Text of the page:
The Advisers Act establishes certain operating standards for SEC-registered investment advisers (“RIAs”). When an RIA has the ability to select a broker-dealer and execute client trades, it must seek “best execution.” While cost is one of the factors considered when determining “best execution,” it is not the only factor. As the Staff has stated, “An adviser must execute securities transactions for clients in such a manner that the client’s total costs or proceeds in each transaction are the most favorable under the circumstances.” In directing brokerage, an adviser should consider the full range and quality of a broker-dealer’s services including, among other things, the value of research provided as well as execution capability, commission rate, financial responsibility and responsiveness to the adviser.

As the SEC has stated, “the determinative factor [in an adviser’s best execution analysis] is not the lowest possible commission cost but whether the transaction represents the best qualitative execution for the managed account.” The OCIE identified the following key weak areas discovered in the compliance reviews:

  • Advisers not being able to demonstrate that they periodically and systematically evaluated best-execution performance.
  • In performing reviews, advisers did not evaluate any qualitative factors (execution capability, financial responsibility, etc.).
  • Advisers did not include input from their traders and portfolio managers as part of best execution reviews.
  • Advisers did not seek comparisons from other broker-dealers.
  • Advisers did not properly disclose their best execution practices.
  • Advisers did not properly disclose their soft dollar arrangements.
  • Advisers did not properly administer mixed-use allocations.
  • Advisers had inadequate policies and procedures for best execution.
  • Advisers did not follow their own best execution policies and procedures.

Electronic Messaging

On December 14, 2018, the OCIE issued a risk alert covering the use of electronic messaging by RIAs and their personnel, excluding email on the firms’ systems. The OCIE found that written business communications were conveyed electronically using electronic systems such as text/SMS, instant messaging, personal email and private messaging applications.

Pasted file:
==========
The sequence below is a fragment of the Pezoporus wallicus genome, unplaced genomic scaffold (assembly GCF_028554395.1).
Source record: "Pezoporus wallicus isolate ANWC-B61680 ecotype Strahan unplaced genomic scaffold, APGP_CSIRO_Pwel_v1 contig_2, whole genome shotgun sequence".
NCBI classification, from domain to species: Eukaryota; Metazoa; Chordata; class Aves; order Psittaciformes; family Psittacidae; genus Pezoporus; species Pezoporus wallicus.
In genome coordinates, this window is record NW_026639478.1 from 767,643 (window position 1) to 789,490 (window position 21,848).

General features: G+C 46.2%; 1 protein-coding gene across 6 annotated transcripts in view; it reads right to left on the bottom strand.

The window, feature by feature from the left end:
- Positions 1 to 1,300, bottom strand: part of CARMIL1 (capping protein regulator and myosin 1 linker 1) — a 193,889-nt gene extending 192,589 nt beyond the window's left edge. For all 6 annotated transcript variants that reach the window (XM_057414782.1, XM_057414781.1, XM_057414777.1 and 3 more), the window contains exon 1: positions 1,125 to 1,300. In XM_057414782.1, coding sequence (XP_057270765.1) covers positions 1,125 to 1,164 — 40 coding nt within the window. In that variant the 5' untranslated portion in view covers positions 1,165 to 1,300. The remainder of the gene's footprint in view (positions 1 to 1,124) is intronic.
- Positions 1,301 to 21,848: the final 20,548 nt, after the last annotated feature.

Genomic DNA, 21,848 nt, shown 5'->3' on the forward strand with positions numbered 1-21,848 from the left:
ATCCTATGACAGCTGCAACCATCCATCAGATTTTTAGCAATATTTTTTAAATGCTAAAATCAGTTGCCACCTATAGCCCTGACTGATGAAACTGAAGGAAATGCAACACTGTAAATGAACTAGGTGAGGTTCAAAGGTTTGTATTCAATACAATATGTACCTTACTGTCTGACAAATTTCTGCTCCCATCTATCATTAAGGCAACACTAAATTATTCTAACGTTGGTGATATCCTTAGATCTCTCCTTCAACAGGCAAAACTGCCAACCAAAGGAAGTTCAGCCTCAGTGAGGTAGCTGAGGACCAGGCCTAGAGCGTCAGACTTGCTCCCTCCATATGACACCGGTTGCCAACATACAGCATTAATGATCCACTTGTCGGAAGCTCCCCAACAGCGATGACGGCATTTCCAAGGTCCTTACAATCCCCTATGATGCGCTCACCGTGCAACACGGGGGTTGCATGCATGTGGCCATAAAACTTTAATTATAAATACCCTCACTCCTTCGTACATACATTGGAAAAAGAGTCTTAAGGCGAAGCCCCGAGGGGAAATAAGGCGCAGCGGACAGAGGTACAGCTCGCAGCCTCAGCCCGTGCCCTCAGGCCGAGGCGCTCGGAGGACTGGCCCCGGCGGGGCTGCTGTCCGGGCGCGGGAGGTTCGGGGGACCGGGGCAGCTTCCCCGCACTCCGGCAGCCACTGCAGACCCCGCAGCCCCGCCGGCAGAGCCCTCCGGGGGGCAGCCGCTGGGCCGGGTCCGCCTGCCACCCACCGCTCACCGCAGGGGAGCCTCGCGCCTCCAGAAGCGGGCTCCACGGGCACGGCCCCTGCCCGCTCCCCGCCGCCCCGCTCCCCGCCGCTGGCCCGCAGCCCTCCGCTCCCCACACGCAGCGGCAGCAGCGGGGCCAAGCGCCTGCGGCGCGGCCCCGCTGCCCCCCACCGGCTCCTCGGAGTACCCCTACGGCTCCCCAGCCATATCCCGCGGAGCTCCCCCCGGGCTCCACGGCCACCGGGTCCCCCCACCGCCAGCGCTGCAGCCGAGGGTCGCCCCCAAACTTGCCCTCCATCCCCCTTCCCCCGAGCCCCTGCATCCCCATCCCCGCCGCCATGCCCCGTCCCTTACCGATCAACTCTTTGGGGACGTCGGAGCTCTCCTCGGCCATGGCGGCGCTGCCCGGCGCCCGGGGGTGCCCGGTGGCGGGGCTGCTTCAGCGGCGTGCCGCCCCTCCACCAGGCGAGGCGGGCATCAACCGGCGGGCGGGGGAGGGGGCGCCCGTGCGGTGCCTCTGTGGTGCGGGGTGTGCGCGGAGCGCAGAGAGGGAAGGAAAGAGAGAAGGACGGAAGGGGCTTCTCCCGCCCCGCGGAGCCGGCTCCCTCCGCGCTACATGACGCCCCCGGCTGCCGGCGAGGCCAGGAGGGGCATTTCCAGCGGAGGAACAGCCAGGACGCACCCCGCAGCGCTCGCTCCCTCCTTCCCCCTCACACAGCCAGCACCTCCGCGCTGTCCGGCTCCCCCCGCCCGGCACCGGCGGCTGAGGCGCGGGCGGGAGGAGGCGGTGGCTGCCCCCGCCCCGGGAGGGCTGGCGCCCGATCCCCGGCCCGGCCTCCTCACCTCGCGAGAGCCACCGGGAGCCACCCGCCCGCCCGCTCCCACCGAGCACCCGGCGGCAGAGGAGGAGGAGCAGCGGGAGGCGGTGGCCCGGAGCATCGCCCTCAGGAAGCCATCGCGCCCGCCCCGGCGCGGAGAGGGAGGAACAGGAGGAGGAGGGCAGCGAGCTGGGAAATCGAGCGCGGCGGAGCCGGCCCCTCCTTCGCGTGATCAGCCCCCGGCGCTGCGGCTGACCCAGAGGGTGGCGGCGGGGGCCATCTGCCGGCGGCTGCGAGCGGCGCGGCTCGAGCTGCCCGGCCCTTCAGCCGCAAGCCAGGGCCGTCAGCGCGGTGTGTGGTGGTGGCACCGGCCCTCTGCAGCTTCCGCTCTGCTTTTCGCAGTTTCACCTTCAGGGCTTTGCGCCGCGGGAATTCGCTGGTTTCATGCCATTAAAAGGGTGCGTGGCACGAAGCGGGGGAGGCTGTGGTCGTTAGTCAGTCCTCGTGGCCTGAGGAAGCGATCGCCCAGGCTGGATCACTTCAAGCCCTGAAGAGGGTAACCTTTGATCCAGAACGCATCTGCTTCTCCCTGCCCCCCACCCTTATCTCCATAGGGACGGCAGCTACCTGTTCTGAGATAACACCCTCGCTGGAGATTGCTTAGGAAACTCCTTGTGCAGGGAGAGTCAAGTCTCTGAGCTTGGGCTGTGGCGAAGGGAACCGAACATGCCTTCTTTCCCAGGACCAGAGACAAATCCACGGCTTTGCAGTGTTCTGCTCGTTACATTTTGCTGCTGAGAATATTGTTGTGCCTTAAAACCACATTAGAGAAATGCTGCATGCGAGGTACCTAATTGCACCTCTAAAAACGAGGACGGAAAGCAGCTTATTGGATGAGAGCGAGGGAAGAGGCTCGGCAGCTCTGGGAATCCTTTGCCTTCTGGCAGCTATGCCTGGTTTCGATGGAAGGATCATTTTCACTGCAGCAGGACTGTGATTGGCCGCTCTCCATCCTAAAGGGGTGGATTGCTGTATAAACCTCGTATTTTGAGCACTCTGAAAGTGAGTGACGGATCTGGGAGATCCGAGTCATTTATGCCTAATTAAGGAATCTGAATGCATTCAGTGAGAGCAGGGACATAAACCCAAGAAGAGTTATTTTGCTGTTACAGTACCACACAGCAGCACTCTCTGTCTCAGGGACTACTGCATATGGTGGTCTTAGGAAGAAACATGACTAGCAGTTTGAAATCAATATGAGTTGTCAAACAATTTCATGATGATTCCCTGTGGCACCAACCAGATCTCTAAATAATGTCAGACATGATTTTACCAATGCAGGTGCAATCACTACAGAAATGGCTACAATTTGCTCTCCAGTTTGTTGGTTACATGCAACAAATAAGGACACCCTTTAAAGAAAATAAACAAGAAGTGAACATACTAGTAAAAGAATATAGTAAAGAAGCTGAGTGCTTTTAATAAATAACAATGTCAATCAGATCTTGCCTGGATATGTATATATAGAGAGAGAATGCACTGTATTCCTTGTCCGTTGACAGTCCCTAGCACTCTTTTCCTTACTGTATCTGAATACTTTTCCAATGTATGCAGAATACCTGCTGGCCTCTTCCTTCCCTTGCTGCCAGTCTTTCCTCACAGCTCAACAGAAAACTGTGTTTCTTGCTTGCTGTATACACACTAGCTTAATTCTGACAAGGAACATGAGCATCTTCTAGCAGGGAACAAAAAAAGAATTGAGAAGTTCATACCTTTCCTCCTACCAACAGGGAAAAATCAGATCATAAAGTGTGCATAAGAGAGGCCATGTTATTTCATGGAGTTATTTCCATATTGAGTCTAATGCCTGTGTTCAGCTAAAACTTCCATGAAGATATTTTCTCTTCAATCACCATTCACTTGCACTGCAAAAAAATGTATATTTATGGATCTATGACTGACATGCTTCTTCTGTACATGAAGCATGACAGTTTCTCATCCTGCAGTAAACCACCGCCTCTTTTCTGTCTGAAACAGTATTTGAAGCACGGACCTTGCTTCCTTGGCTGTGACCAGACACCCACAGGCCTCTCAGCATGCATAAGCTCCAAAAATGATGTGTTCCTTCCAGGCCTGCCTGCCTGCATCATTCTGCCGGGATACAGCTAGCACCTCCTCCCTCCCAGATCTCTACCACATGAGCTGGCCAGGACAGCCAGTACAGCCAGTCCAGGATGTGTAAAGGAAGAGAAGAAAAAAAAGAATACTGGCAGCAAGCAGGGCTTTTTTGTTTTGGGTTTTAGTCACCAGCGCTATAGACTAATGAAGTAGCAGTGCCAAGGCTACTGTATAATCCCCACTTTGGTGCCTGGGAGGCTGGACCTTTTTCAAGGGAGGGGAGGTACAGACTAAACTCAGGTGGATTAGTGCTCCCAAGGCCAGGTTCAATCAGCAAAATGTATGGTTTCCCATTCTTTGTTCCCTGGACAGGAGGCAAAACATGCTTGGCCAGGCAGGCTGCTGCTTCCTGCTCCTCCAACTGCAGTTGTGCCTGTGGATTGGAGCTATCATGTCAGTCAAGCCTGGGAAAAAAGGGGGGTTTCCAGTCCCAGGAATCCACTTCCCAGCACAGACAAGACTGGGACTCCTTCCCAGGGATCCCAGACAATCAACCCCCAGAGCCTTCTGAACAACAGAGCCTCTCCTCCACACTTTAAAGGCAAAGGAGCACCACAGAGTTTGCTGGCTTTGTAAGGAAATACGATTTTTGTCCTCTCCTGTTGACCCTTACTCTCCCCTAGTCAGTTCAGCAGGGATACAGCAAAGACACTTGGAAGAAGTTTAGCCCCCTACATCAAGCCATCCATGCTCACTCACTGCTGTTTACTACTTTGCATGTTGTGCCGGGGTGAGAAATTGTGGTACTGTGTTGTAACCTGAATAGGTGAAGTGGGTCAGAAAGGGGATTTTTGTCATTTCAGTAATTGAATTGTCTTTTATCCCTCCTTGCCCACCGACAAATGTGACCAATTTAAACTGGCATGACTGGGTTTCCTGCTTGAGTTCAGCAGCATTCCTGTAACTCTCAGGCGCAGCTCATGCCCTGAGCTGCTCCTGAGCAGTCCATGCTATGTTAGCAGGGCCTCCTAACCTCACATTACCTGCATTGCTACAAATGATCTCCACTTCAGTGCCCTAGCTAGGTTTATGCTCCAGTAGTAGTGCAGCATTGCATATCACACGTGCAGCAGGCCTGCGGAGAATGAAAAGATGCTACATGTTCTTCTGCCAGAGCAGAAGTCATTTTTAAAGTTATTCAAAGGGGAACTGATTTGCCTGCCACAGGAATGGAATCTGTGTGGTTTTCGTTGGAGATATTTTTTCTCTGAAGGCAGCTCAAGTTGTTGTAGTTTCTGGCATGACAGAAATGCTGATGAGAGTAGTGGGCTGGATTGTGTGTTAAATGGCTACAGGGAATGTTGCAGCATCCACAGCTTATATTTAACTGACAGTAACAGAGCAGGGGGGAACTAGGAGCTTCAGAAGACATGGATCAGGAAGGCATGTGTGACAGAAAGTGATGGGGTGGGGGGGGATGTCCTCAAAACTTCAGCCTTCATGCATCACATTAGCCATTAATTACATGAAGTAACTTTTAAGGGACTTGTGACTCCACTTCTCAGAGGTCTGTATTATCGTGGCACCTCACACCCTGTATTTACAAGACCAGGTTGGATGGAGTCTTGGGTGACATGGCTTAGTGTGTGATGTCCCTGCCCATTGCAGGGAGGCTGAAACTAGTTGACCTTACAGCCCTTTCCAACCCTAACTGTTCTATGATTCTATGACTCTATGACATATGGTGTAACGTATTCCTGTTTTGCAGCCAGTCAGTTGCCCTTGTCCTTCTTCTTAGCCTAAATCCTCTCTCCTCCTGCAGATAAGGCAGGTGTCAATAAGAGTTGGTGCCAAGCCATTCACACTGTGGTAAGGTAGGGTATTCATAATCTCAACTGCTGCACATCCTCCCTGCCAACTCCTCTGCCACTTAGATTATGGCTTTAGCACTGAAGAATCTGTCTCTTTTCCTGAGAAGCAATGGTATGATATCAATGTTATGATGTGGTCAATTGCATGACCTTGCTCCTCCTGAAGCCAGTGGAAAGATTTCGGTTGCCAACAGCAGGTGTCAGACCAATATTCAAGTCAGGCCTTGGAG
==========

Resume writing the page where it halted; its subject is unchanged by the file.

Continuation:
As noted by the OCIE Staff, Advisers Act Rule 204-2 requires advisers to make and keep certain books and records relating to their investment advisory business, including typical accounting and other business records as required by the SEC. Specifically Rule 204-2(a)(11) requires advisers to make and keep a copy of “each notice, circular, advertisement, newspaper article, investment letter, bulletin or other communication that the investment adviser circulates or distributes, directly or indirectly, to ten or more persons.” The SEC has stated that, “regardless of whether information is delivered in paper or electronic form, broker-dealers and investment advisers must reasonably supervise firm personnel with a view to preventing violations.”

The OCIE Staff noted that not all of the electronic communication methods being used for business purposes by advisory personnel were consistent with the advisers’ compliance requirements. The OCIE Staff suggested some examples of practices that may assist advisers in meeting their record retention rules.

These include:

  • Permitting only those forms of electronic communication for business purposes that the adviser determines can be used in compliance with the books and records requirements of the Advisers Act.
  • Specifically prohibiting business use of applications and other technologies that can be readily misused by allowing an employee to send messages or otherwise communicate anonymously, allowing for automatic destruction of messages or prohibiting third-party viewing or back-up.